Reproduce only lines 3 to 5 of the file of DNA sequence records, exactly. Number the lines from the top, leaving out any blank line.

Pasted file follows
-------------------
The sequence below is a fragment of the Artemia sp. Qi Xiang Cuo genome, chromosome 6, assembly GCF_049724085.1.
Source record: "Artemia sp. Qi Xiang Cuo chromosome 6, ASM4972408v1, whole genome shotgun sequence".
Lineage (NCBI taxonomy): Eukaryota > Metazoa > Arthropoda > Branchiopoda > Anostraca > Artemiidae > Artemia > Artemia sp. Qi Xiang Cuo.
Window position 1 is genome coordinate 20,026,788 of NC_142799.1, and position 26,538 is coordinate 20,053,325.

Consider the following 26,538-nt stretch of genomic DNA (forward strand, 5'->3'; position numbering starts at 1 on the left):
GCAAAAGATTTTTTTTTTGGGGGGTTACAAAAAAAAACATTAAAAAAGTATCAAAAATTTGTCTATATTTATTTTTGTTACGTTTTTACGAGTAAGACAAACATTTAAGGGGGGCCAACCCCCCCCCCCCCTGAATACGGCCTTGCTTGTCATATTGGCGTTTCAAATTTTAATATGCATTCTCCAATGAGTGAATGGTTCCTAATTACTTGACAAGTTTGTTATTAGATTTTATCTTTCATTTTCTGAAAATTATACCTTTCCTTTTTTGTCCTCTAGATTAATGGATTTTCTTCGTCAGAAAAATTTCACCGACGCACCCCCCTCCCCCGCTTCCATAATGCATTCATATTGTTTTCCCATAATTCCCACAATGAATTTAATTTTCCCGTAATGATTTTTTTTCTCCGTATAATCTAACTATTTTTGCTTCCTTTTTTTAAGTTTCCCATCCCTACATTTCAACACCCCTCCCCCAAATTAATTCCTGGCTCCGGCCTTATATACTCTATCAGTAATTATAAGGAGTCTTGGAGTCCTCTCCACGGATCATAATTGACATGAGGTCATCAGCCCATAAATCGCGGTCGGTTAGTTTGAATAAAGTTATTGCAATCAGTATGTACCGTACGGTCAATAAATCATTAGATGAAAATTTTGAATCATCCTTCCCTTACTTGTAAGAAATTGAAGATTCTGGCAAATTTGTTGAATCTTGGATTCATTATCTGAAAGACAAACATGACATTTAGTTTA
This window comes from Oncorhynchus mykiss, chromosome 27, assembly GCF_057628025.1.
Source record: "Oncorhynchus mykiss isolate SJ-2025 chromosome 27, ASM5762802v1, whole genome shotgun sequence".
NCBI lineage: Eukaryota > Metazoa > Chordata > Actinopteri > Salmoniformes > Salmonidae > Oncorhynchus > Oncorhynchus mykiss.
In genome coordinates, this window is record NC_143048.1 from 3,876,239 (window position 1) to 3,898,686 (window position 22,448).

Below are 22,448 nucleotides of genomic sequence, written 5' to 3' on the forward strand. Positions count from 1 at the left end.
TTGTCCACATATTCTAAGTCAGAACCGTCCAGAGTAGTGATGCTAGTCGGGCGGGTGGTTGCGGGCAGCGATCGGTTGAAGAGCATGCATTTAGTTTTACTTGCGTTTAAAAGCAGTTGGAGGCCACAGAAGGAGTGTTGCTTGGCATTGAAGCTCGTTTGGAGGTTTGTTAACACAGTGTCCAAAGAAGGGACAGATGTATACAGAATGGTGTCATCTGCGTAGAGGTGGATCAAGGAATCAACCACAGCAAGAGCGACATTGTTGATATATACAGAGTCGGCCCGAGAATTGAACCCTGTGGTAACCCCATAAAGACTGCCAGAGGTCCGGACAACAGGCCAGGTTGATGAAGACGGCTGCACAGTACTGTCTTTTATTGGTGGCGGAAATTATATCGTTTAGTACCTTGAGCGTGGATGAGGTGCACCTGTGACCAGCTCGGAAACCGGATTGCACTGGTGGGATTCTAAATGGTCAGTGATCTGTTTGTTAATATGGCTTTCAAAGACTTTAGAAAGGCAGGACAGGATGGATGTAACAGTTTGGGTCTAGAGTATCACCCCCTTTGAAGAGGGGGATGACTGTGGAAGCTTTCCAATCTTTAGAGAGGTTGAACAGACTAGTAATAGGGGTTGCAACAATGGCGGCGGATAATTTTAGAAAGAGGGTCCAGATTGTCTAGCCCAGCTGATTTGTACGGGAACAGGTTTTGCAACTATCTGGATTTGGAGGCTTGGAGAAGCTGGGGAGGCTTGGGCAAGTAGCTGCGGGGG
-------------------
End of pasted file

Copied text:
Lineage (NCBI taxonomy): Eukaryota > Metazoa > Arthropoda > Branchiopoda > Anostraca > Artemiidae > Artemia > Artemia sp. Qi Xiang Cuo.
Window position 1 is genome coordinate 20,026,788 of NC_142799.1, and position 26,538 is coordinate 20,053,325.

Consider the following 26,538-nt stretch of genomic DNA (forward strand, 5'->3'; position numbering starts at 1 on the left):